Arterial blood is shunted and this leads to ischemia of the retina. Increased vascular permeability accounts for the formation of exudates. In the next stage dot and blot hemorrhages predominate. Large subhyaloid hemorrhages and vitreous hemorrhages may develop and vision is seriously impaired. Such hemorrhages are due to rupture of newly formed blood vessels. As these hemorrhages are absorbed, organization by fibrous tissue results and multiple bands of retinitis proliferans develop. These lead to permanent visual impairment. The fibrous bands may contract giving rise to retinal detachment. Leaking vessels in the retina can be demonstrated by fluorescein angiography.
Retinopathy is usually associated with advanced nephropathy. Sometimes in diabetic ketoacidosis with severe hyperlipidemia the fat gives a milky white appearance to the retinal arteries called “lipemia retinalis”
These are commonly seen in subjects who have had diabetes for over 15-20 years. Vascular changes include (i) arteriosclerosis of the renal artery, (ii) sclerosis of the arterioles and (iii) glomerulosclerosis. Glomerulosclerosis may be nodular (Kimmelstiel-wilson lesion) or diffuse. There is accumulation of PAS positive eosinophilic material within the mesangium. There is thickening of the glomerular capillary basement membrane. The establishment of glomerulosclerosis is indicated by the presence of proteinuria. Further damage to the glomeruli results in the development of chronic renal failure.
Distant stages can be defined in the evolution of diabetic nephropathy. In the initial stages, asymptomatic microalbuminuria in which up to 200 mcg/minute of albumin may be lost in the urine. Normal subjects do not lose more than 20 mcg/min or 300 mg of protein in 24 hours. Microalbuminuria is not detectable by the ordinary laboratory tests. In type 1 DM there is elevation of systotic BP during sleep preceding micro albuminuria. This rise in BP is an important contributory factor in the development of structural changes in the kidneys. It is absolutely necessary to control blood pressure also along with blood sugar to prevent deterioration.
In the early stage the kidneys are enlarged, more vascular and the glomerular filtration rate (GFR) is increased. In the second stage, there is microalbuminuria and in third stage the proteinuria is more pronounced and easily detectable by routine tests. Loss of 3.5g or more of protein in 24 hours may lead to the development of nephrotic syndrome. Hypertension develops during this stage. In the fourth stage further structural changes develop and the glomerular filtration rate comes down with gradual increase in the blood levels of metabolic waste products such as creatinine and urea. The fifth stage is one of gross reduction of glomerular filtration and overt renal failure with azotemia, severe hypertension and complications such as cardiac failure and end stage renal failure. Autonomic neuropathy may lead to functional obstruction of the bladder, retention with over flow, urinary infection and further deterioration of renal functions. Another system of classification is based on creatinine clearance.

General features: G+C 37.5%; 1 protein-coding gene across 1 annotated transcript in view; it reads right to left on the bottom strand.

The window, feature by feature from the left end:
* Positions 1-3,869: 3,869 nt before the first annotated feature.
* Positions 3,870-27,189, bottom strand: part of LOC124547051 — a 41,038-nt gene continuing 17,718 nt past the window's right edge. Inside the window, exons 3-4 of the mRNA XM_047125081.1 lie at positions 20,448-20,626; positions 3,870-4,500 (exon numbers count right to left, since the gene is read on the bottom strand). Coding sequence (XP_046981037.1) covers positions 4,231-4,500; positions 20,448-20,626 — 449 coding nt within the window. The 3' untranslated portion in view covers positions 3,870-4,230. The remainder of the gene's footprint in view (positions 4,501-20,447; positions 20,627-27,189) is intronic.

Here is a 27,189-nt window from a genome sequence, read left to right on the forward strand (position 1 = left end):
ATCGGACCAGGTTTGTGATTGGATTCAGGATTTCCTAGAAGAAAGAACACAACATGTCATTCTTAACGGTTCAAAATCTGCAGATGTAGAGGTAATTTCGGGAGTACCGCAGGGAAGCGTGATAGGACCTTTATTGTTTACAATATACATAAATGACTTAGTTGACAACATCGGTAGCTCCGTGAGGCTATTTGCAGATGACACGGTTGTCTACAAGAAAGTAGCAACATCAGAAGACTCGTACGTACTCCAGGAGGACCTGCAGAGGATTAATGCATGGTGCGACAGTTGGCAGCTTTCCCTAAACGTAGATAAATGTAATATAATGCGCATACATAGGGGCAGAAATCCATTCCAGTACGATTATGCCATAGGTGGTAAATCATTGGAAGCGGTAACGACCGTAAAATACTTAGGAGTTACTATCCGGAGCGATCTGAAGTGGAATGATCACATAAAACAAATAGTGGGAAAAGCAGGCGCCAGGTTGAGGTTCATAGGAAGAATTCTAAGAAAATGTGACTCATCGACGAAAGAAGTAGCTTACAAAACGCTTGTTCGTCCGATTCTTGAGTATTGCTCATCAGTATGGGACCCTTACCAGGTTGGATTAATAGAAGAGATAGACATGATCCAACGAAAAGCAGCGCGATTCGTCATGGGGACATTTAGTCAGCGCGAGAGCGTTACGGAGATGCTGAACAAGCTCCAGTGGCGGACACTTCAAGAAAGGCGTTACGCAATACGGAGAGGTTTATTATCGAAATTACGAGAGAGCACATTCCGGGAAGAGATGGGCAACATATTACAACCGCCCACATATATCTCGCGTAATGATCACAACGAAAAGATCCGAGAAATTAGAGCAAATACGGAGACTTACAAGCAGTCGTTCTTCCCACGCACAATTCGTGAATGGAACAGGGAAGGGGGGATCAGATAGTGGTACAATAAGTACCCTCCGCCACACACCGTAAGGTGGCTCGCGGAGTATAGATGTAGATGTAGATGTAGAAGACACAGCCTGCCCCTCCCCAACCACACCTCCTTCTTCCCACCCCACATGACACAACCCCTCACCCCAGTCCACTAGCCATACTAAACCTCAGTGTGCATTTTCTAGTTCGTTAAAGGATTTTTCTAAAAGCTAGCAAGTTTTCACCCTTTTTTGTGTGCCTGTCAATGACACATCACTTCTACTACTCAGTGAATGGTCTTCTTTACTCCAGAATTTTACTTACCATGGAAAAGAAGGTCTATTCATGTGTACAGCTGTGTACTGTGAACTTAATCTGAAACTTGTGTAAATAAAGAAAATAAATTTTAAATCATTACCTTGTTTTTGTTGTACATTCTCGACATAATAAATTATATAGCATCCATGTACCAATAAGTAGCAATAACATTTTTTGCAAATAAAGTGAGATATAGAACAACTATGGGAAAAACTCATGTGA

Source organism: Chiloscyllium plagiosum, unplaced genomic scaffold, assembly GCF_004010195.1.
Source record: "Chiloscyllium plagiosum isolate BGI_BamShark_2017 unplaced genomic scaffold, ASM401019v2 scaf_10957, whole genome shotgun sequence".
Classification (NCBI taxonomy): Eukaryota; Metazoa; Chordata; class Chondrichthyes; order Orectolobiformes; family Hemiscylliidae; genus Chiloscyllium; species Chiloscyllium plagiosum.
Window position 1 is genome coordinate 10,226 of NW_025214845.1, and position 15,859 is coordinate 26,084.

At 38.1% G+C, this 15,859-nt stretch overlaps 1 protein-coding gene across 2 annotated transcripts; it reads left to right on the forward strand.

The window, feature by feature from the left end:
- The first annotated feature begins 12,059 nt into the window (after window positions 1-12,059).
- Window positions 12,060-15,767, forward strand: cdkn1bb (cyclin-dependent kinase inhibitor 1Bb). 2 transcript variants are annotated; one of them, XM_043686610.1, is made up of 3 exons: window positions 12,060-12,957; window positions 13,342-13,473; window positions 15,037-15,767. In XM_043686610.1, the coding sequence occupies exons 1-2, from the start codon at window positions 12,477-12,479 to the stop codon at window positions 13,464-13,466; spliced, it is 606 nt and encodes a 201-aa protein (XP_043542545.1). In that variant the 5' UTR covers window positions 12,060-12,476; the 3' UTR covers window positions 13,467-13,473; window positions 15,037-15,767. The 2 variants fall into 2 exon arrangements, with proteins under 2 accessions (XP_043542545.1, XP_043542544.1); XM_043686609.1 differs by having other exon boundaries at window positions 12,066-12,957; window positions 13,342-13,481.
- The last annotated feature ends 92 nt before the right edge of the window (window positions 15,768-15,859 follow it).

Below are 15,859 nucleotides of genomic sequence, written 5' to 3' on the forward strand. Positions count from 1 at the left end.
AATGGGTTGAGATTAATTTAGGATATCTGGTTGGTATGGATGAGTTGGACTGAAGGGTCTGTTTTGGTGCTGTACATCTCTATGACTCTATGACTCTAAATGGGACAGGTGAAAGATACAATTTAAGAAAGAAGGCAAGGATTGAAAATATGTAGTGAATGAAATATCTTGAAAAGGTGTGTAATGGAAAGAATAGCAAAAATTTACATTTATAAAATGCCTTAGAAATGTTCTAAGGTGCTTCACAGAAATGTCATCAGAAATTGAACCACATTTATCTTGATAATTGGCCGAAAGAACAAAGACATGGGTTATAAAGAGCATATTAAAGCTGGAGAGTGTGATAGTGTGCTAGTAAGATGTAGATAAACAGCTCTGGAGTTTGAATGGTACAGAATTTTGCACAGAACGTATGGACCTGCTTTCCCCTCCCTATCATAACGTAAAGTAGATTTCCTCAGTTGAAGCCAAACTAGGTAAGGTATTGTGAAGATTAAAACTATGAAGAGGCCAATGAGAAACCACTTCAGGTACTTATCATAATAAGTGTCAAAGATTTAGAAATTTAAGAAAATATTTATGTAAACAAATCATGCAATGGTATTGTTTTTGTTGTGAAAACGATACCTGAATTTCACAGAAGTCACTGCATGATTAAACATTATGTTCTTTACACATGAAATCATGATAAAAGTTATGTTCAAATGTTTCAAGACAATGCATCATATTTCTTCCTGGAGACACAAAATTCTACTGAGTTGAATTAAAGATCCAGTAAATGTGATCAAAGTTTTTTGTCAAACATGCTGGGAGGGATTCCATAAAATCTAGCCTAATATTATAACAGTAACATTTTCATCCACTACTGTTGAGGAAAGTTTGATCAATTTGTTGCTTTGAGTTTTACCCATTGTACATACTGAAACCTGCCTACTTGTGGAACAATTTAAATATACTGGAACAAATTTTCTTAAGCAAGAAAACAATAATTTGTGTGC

The diabetic patient is predisposed to develop urinary infection and therefore acute and chronic pyelonephritis are very common. Fulminant urinary infection leads to ischemic necrosis of the renal papillae. This presents as acute anuric renal failure. Fleshy masses may be passed in the urine. These are the necrosed papillae and the condition is called papillitis necroticans ulcerans. Emphysematouspyelonephritis is another serious complication.
In the myelinated nerve fibers, axonal atrophy was considered to be the primary lesion, secondary to ineffective axonal transport. Axoglial dysfunction, and abnormalities of paranodal connections between the terminal myelin loops and the axonal membrane have also been described. This could explain the reduction in nerve conduction velocity. This improves with therapeutic inhibition of aldose reductase. More recent studies, however provide evidence for the presence of demyelination and hence Schwann’s cell involvement is the primary lesion. As the myelinated fibers degenerate, there is an attempt to regenerate, which manifests in the form of regeneration clusters. With progress of the neuropathy the density of the regeneration clusters also comes down. Structural abnormalities have also been found in the vessels supplying the nerve fibers. The epineural vessels show arteriolar attenuation, venous distension, arteriovenous shunting and new vessel formation along with intimal hyperplasia and hypertrophy, denervation and reduction in neuropeptide expression. The perineural vessels also demonstrate basement membrane thickening and endothelial cell hypertrophy and hyperplasia. There is also a reduction in capillary density and occurrence of pericyte loss with reduction of endoneural oxygen tension and blood flow to the nerves.
The clinical manifestations of diabetes are protean. Though the symptoms are similar in both types of diabetes, in type 1 they develop acutely whereas in the majority of the type 2 the onset is insidious. Type 1 patients are usually below the age of 30, thin and emaciated and unless promptly treated with insulin, they would develop ketoacidosis.
Due to the high prevalence of obesity, type 2 diabetes is occurring at earlier ages as a global phenomenon, especially in developed countries.